While this is a difficult time for many, I marvel at the resilience I see in the young people, the resolve in their parents, and the recognition of the value and investment both see in higher education. We often speak of teachable moments or learning opportunities. This is such a time. It is also a time of coming together, of bonding within families and communities. I encourage students and parents to be in touch with one another and to reach out to one another for support. The University has a comprehensive support system for students, staff, and faculty as well.
Many of you have contacted me to discuss ideas for campus efforts to contribute to ongoing national relief efforts. In order to facilitate collaborative planning and discussion, the University has developed a forum for members of the BU community to use for messages related to the hurricane and future responses. You may access this forum by clicking on the following link: Katrina Message Board for BU Community . In addition to the facilitation of collaborative fundraising and volunteer efforts, messages ofcondolences, assistance, or other related topics are welcome.
Throughout this academic year, I anticipate that several University student organizations will plan activities with the goal of contributing money to charitable relief organizations — I encourage you to support these efforts. The University, through the Office of the Dean of Students, will assist these organizations in the planning, implementation, and accountability required for any program that involves charitable fundraising. The Boston University Student Union has offered to be a clearinghouse for student efforts (if you are organizing an event on the Charles River Campus, please contact the Student Union at 617-353-3642). I want to thank our student organizations and the Student Union in advance for providing opportunities for us to make contributions to the country and to come together as a community in order to discuss important issues — issues that continue to be relevant in our lives. I hope you will join me and others in these important efforts.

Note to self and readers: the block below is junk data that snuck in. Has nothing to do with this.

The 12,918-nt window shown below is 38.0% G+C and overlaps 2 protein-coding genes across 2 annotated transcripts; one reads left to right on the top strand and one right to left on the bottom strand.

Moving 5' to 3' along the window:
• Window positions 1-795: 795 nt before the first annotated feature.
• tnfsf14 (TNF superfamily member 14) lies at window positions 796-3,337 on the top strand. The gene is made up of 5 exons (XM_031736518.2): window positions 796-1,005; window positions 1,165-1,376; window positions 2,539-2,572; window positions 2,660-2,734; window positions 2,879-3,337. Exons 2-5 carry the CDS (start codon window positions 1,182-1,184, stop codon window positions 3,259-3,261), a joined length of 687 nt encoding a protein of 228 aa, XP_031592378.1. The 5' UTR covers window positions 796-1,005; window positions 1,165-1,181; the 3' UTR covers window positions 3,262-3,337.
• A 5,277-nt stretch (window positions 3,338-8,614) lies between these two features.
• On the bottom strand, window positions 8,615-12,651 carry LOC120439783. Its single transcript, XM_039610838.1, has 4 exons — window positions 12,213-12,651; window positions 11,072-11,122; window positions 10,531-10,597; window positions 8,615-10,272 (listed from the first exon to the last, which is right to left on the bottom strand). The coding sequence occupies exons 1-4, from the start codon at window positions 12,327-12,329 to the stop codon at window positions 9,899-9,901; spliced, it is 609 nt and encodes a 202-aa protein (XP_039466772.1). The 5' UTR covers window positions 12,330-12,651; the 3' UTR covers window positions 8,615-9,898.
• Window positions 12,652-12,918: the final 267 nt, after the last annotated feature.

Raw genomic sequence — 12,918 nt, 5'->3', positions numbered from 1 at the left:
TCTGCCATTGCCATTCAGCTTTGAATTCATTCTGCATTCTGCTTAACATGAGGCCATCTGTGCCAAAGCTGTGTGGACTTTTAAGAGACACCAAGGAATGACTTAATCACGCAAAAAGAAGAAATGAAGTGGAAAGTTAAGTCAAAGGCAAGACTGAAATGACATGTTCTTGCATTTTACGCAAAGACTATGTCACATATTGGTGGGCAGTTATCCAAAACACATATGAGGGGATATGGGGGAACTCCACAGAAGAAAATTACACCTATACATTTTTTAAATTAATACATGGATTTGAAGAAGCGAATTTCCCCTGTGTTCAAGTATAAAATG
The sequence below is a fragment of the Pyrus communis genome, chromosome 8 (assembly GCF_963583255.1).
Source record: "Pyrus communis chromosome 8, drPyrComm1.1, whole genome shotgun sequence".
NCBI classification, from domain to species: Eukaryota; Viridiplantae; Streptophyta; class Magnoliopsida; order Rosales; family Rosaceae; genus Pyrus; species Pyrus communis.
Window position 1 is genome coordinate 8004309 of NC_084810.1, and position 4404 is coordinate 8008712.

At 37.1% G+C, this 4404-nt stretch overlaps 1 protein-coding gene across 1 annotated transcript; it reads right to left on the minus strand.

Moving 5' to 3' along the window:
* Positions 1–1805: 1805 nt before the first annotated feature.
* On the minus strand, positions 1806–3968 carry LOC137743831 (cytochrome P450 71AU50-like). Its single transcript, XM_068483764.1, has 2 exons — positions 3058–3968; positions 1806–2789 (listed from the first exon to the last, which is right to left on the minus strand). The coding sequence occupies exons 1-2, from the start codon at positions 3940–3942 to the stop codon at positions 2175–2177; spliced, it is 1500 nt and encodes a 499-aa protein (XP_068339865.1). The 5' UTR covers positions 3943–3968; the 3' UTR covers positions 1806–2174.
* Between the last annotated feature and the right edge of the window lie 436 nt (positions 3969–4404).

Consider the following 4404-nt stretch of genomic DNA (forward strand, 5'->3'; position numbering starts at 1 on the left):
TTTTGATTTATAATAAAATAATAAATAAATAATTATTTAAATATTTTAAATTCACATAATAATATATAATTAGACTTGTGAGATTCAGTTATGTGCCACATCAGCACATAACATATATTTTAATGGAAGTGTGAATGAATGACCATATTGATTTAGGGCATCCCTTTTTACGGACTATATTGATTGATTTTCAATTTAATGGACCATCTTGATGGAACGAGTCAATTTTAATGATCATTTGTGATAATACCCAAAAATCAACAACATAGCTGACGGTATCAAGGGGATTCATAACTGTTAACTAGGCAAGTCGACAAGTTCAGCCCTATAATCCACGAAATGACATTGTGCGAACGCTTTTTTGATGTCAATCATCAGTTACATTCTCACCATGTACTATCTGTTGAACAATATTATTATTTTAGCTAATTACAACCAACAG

Boston University alumnus, Reverend Dr. Martin Luther King, Jr., is credited with reminding us that “not everyone can be famous but everyone can be great because everyone can serve.” It may be difficult for you to offer your direct services to national relief efforts; nevertheless, I encourage you to consider serving as a volunteer, in general. Making a commitment to performing service in a neighboring community is another important way to contribute to addressing issues that have been highlighted by this devastating natural disaster.
Finally, please remember that you may take advantage of the medical, counseling, and spiritual support network available for students, faculty, and staff. This network includes the Office of the Provost, Student Health Services, Marsh Chapel, and the Office of Residence Life.
I have highlighted a few of many opportunities to address the devastation to the Gulf Coast region. Please do what your individual conscience dictates. I hope you will, as an individual, continue to be compassionate in your personal response in Katrina’s aftermath and continue to consider ways in which you can be of assistance.
Thank you for your good wishes, prayers, donations, and active responses to this challenging situation.
Robert A. Brown